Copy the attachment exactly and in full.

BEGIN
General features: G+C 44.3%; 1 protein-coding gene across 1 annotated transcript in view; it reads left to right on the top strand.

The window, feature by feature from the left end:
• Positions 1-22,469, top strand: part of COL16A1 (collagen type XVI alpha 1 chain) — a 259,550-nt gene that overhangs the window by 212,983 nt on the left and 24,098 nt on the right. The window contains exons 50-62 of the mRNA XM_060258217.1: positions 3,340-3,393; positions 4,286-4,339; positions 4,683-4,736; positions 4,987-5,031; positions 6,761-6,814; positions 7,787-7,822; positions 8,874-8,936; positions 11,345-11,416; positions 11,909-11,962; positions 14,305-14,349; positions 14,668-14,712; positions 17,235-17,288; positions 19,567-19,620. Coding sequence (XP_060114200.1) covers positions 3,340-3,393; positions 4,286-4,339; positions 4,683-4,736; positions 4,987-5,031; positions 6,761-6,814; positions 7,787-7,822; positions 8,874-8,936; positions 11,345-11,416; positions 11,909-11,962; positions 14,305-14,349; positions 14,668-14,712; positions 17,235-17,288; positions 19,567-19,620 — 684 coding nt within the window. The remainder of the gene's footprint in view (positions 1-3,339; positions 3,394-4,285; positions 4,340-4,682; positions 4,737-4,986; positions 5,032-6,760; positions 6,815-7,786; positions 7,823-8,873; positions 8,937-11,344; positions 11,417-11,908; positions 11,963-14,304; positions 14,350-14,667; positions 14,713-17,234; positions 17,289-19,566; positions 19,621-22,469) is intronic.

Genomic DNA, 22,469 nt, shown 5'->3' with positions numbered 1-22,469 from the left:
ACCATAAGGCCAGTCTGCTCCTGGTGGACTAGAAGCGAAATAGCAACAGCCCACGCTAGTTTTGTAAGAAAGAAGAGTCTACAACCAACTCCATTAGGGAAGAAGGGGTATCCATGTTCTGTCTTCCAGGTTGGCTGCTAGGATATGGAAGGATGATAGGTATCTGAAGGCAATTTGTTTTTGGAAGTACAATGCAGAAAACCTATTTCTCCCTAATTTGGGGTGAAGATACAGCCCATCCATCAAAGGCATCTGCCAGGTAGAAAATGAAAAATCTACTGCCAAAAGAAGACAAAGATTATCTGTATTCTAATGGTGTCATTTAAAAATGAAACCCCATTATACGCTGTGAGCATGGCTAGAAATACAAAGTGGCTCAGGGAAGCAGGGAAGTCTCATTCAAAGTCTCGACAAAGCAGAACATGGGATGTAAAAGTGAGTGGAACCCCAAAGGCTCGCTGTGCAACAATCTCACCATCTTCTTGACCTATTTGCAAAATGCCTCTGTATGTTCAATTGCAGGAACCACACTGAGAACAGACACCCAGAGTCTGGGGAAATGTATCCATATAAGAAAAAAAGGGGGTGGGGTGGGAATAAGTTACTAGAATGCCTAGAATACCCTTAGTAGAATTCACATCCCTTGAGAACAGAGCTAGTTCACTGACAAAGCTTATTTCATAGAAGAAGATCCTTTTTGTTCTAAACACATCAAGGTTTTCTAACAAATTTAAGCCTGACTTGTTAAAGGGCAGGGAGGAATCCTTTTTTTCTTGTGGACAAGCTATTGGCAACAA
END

General features: G+C 44.3%; 1 protein-coding gene across 1 annotated transcript in view; it reads left to right on the top strand.

The window, feature by feature from the left end:
• Positions 1-22,469, top strand: part of COL16A1 (collagen type XVI alpha 1 chain) — a 259,550-nt gene that overhangs the window by 212,983 nt on the left and 24,098 nt on the right. The window contains exons 50-62 of the mRNA XM_060258217.1: positions 3,340-3,393; positions 4,286-4,339; positions 4,683-4,736; positions 4,987-5,031; positions 6,761-6,814; positions 7,787-7,822; positions 8,874-8,936; positions 11,345-11,416; positions 11,909-11,962; positions 14,305-14,349; positions 14,668-14,712; positions 17,235-17,288; positions 19,567-19,620. Coding sequence (XP_060114200.1) covers positions 3,340-3,393; positions 4,286-4,339; positions 4,683-4,736; positions 4,987-5,031; positions 6,761-6,814; positions 7,787-7,822; positions 8,874-8,936; positions 11,345-11,416; positions 11,909-11,962; positions 14,305-14,349; positions 14,668-14,712; positions 17,235-17,288; positions 19,567-19,620 — 684 coding nt within the window. The remainder of the gene's footprint in view (positions 1-3,339; positions 3,394-4,285; positions 4,340-4,682; positions 4,737-4,986; positions 5,032-6,760; positions 6,815-7,786; positions 7,823-8,873; positions 8,937-11,344; positions 11,417-11,908; positions 11,963-14,304; positions 14,350-14,667; positions 14,713-17,234; positions 17,289-19,566; positions 19,621-22,469) is intronic.

Genomic DNA, 22,469 nt, shown 5'->3' with positions numbered 1-22,469 from the left:
ACCATAAGGCCAGTCTGCTCCTGGTGGACTAGAAGCGAAATAGCAACAGCCCACGCTAGTTTTGTAAGAAAGAAGAGTCTACAACCAACTCCATTAGGGAAGAAGGGGTATCCATGTTCTGTCTTCCAGGTTGGCTGCTAGGATATGGAAGGATGATAGGTATCTGAAGGCAATTTGTTTTTGGAAGTACAATGCAGAAAACCTATTTCTCCCTAATTTGGGGTGAAGATACAGCCCATCCATCAAAGGCATCTGCCAGGTAGAAAATGAAAAATCTACTGCCAAAAGAAGACAAAGATTATCTGTATTCTAATGGTGTCATTTAAAAATGAAACCCCATTATACGCTGTGAGCATGGCTAGAAATACAAAGTGGCTCAGGGAAGCAGGGAAGTCTCATTCAAAGTCTCGACAAAGCAGAACATGGGATGTAAAAGTGAGTGGAACCCCAAAGGCTCGCTGTGCAACAATCTCACCATCTTCTTGACCTATTTGCAAAATGCCTCTGTATGTTCAATTGCAGGAACCACACTGAGAACAGACACCCAGAGTCTGGGGAAATGTATCCATATAAGAAAAAAAGGGGGTGGGGTGGGAATAAGTTACTAGAATGCCTAGAATACCCTTAGTAGAATTCACATCCCTTGAGAACAGAGCTAGTTCACTGACAAAGCTTATTTCATAGAAGAAGATCCTTTTTGTTCTAAACACATCAAGGTTTTCTAACAAATTTAAGCCTGACTTGTTAAAGGGCAGGGAGGAATCCTTTTTTTCTTGTGGACAAGCTATTGGCAACAA